The article in The Commentator singled out Ayatollah Reyshahri, who has won a seat on the Assembly of Experts, having been a member of the “List of Hope” endorsed by President Hassan Rouhani, former President Hashemi Rafsanjani, and other individuals who have been grouped together as “moderates” and “reformists” in the current election cycle. The article described Reyshahri’s successful efforts to marry a nine year-old girl when he was in his twenties, and it quoted a “reformist” political analyst as acknowledging that Reyshahri had “killed many people,” but that this would have to be overlooked because the electorate had no other options.
This article follows upon documents released by the National Council of Resistance of Iran profiling some of the most prominent members of the moderate/reformist faction in last Friday’s elections. Those documents said, for instance, that Rafsanjani himself had overseen the worst period of Iranian terrorist attacks in the history of the Islamic Republic and had been deemed the “godfather of terror” by reformists who were active at the time.
No doubt the NCRI’s contributions would support Azarmehr’s conclusion that individuals like Reyshahri underscore the “intellectual poverty and ineptness of Iran’s so-called reformists.” Azarmehr went on to say that the supposed disputes between this faction and Iran’s traditional hardliners is largely an exercise in political theater, semi-publicly encouraged by Supreme Leader Ali Khamenei and aimed at presenting an illusion of democracy.
Mirroring criticism of the mainstream coverage of the elections, Azarmehr indicated that many Western policymakers and commentators had fallen prey to this deception. And this sentiment was repeated in another editorial that appeared in Asharq al-Awsat, which said that, “the current US administration trusts the Tehran regime more than the Iranians do.”
The article went on to say that this situation has been harmful to the United States’ traditional Arab allies in the Middle East. It argued that the false narrative Iranian moderation had led to the lifting of international pressure and was continuing to contribute to Iran’s imperial reach into the broader Middle East, especially in conflict areas like Syria, Yemen, and Iraq. This is the very thing that has prompted nervous reactions and countermeasures from Saudi Arabia and its supporters.
In other words, Awsat and other critical news outlets see a positive view of the recent Iranian elections as contributing to escalating tensions between the main rivals for power in the Middle East, namely Iran and Saudi Arabia.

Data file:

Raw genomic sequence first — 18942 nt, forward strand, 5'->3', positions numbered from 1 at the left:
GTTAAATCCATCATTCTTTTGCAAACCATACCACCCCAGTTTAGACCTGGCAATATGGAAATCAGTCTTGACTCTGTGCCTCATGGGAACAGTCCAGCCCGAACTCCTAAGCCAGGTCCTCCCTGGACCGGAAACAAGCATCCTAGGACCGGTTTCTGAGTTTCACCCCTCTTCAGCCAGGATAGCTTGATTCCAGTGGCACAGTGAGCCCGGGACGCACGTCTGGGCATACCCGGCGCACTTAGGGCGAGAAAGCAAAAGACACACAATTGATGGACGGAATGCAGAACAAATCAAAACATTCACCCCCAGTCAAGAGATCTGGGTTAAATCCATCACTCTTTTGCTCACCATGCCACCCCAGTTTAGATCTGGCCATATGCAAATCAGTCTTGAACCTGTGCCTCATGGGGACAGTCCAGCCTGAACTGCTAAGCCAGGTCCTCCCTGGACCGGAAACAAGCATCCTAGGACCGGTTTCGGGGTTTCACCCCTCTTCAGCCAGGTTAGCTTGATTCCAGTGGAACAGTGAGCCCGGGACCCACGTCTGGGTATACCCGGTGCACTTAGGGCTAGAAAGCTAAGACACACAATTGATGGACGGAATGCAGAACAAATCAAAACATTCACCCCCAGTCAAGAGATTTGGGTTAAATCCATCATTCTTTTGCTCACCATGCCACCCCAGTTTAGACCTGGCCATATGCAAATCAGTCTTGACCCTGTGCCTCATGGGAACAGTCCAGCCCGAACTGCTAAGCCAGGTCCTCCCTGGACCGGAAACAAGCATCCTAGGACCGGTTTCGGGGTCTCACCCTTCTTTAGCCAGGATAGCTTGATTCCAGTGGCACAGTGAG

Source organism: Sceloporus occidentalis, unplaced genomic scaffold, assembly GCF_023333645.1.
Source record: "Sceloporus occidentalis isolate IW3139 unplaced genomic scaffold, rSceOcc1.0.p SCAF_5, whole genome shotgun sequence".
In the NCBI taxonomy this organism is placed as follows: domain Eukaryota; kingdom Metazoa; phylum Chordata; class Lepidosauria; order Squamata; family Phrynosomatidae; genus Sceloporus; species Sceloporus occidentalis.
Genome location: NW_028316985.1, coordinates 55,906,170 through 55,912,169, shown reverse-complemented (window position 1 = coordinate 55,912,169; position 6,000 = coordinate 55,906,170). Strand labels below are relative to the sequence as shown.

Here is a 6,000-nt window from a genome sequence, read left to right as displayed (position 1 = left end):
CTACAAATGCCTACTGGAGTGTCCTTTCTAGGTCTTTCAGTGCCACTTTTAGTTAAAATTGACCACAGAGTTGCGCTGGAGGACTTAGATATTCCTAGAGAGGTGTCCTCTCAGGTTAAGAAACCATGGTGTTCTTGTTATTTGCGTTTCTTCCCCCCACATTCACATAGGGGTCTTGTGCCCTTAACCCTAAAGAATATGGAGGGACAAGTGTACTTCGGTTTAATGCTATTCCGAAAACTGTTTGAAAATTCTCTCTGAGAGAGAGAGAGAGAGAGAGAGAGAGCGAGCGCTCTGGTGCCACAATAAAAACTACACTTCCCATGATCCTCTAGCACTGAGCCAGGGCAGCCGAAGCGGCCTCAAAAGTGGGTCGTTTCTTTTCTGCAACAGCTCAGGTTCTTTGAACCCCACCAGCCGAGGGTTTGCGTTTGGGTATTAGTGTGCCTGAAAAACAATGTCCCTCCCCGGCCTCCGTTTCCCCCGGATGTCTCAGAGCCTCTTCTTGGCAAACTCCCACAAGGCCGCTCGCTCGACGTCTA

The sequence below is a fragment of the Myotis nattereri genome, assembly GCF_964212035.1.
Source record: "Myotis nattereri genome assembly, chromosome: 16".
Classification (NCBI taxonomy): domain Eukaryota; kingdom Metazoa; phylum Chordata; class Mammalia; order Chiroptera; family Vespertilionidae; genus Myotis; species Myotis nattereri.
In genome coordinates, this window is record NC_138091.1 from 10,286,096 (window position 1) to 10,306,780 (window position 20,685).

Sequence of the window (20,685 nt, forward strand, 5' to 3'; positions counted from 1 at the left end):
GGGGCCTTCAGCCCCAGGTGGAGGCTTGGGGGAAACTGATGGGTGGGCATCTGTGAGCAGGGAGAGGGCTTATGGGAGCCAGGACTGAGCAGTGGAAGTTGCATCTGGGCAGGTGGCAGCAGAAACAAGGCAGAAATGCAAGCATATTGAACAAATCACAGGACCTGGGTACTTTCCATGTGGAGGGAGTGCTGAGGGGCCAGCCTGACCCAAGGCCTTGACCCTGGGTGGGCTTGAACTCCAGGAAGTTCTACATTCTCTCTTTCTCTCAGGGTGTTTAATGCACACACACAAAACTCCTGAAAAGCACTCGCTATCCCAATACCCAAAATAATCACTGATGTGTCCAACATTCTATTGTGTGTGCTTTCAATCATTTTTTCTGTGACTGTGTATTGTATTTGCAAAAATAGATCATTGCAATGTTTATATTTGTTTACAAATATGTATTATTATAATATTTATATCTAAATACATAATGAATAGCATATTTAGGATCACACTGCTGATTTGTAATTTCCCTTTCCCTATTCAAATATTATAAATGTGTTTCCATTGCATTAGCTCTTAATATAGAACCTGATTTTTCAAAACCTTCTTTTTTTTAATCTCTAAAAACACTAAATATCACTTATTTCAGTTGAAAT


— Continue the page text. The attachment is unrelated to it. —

The Guardianpublished a general profile of this conflict on Wednesday, highlighting some of the advantages and disadvantages that exist on each side. The article suggested that current geopolitical factors, including the West’s détente with Iran, give the Saudis the impression that Iran is gaining ground in the broader Middle East while they themselves are losing. The Guardian also claims that compared to Iran’s direct interventions through the Revolutionary Guard Corps’ Quds Force and other military-political institutions, the Saudis “have little more than cash” to offer to their sides of the various regional proxy conflicts.
However, other articles on Wednesday gave the clear impression that Riyadh was committed to utilizing its superior economic position to the greatest possible advantage. The growing conflict with Iran helps to explain Saudi efforts to substantially increase their oil exports to China, which is Iran’s largest Asian oil buyer and a potential ally in a number of different areas.
CNN reports that Saudi Arabia had increased its oil shipments to China by 36 percent during the month of February, leading to a three-year high at a time when the Saudis had been engaged in talks with Russia aimed at freezing global oil output at January’s levels. Iran’s participation in that freeze had been demanded by both sides of the talks, but Tehran balked at the prospect, being fixated on efforts to increase its own outputs to pre-sanctions levels and reclaim market share in the wake of the July 14 nuclear deal with six world powers.
CNN plainly states that the Saudi efforts in China are aimed at thwarting Iran’s resurgence, both in the political and the economic sphere. For their part, the Iranians have repeatedly claimed to be making swift gains in their oil output and financial returns, but the CNN report notes that there is currently no objective evidence that Iran has been successful in dramatically boosting its oil output. This leaves open the possibility that Saudi efforts to constrain Iran’s return are having some effect.
Furthermore, the Saudis are not only striving to exert pressure on Iran directly; they are also using their economic position in apparent attempts to discourage cooperation with Iran among other countries in the Middle East. For example, the Economist reported on Wednesday that Riyadh had cancelled four billion dollar aid payments to Lebanon, apparently over the increasing influence that the Lebanese paramilitary Hezbollah enjoys in Syria alongside its Iranian handlers.
While the Economist doubts the ability of this strategy to actually diminish Lebanese tolerance of Iran and Hezbollah, it also points out that Iran had responded to the situation by offering to replace the Saudi payments – a bit of propaganda the recently de-sanctioned nation can certainly not afford to follow through on.